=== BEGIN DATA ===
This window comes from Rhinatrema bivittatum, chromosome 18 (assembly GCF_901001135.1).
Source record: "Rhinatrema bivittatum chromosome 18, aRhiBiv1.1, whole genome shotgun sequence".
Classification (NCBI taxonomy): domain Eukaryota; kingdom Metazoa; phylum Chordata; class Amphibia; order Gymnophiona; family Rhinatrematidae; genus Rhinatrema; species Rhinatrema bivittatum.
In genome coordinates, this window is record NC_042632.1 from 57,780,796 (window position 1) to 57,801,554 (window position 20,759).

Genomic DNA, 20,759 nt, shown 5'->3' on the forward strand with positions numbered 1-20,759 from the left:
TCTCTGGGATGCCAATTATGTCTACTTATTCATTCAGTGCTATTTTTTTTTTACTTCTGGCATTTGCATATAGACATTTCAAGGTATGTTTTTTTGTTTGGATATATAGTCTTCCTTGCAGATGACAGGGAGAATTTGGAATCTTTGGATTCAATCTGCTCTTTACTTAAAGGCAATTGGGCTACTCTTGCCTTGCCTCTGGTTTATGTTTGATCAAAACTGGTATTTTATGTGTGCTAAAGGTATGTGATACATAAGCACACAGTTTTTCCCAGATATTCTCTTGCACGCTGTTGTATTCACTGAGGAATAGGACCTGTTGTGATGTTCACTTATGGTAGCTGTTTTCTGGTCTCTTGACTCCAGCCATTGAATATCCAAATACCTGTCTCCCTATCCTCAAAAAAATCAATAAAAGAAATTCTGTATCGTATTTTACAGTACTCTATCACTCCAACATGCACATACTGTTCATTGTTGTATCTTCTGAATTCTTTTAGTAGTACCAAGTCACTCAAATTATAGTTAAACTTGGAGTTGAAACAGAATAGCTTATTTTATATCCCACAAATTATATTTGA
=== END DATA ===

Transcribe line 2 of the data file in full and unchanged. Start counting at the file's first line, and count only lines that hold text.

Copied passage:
Source record: "Rhinatrema bivittatum chromosome 18, aRhiBiv1.1, whole genome shotgun sequence".